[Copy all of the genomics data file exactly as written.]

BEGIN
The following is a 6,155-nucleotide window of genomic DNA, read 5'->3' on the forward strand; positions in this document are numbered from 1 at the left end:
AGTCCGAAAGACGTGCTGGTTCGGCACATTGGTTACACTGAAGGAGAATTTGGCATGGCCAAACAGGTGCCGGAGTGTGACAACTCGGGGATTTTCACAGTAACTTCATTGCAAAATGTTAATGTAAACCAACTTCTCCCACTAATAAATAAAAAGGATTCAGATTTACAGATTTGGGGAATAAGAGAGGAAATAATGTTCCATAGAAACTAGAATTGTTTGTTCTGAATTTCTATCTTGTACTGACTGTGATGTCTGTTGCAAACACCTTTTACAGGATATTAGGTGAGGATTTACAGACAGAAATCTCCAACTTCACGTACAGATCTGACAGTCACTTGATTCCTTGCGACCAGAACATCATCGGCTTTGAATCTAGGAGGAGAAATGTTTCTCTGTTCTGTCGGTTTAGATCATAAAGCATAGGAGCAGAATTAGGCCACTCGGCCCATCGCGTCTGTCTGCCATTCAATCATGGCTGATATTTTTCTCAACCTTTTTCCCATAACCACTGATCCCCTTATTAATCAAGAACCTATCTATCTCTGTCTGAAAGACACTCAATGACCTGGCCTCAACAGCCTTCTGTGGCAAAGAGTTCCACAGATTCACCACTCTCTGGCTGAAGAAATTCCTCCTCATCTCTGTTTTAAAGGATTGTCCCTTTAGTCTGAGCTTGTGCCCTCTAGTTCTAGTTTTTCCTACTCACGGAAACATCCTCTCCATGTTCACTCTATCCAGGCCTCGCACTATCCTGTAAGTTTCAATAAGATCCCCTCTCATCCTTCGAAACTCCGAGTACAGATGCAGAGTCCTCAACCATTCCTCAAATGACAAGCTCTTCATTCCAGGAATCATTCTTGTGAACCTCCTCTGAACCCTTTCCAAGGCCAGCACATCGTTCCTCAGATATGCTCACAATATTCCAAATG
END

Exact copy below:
The following is a 6,155-nucleotide window of genomic DNA, read 5'->3' on the forward strand; positions in this document are numbered from 1 at the left end:
AGTCCGAAAGACGTGCTGGTTCGGCACATTGGTTACACTGAAGGAGAATTTGGCATGGCCAAACAGGTGCCGGAGTGTGACAACTCGGGGATTTTCACAGTAACTTCATTGCAAAATGTTAATGTAAACCAACTTCTCCCACTAATAAATAAAAAGGATTCAGATTTACAGATTTGGGGAATAAGAGAGGAAATAATGTTCCATAGAAACTAGAATTGTTTGTTCTGAATTTCTATCTTGTACTGACTGTGATGTCTGTTGCAAACACCTTTTACAGGATATTAGGTGAGGATTTACAGACAGAAATCTCCAACTTCACGTACAGATCTGACAGTCACTTGATTCCTTGCGACCAGAACATCATCGGCTTTGAATCTAGGAGGAGAAATGTTTCTCTGTTCTGTCGGTTTAGATCATAAAGCATAGGAGCAGAATTAGGCCACTCGGCCCATCGCGTCTGTCTGCCATTCAATCATGGCTGATATTTTTCTCAACCTTTTTCCCATAACCACTGATCCCCTTATTAATCAAGAACCTATCTATCTCTGTCTGAAAGACACTCAATGACCTGGCCTCAACAGCCTTCTGTGGCAAAGAGTTCCACAGATTCACCACTCTCTGGCTGAAGAAATTCCTCCTCATCTCTGTTTTAAAGGATTGTCCCTTTAGTCTGAGCTTGTGCCCTCTAGTTCTAGTTTTTCCTACTCACGGAAACATCCTCTCCATGTTCACTCTATCCAGGCCTCGCACTATCCTGTAAGTTTCAATAAGATCCCCTCTCATCCTTCGAAACTCCGAGTACAGATGCAGAGTCCTCAACCATTCCTCAAATGACAAGCTCTTCATTCCAGGAATCATTCTTGTGAACCTCCTCTGAACCCTTTCCAAGGCCAGCACATCGTTCCTCAGATATGCTCACAATATTCCAAATG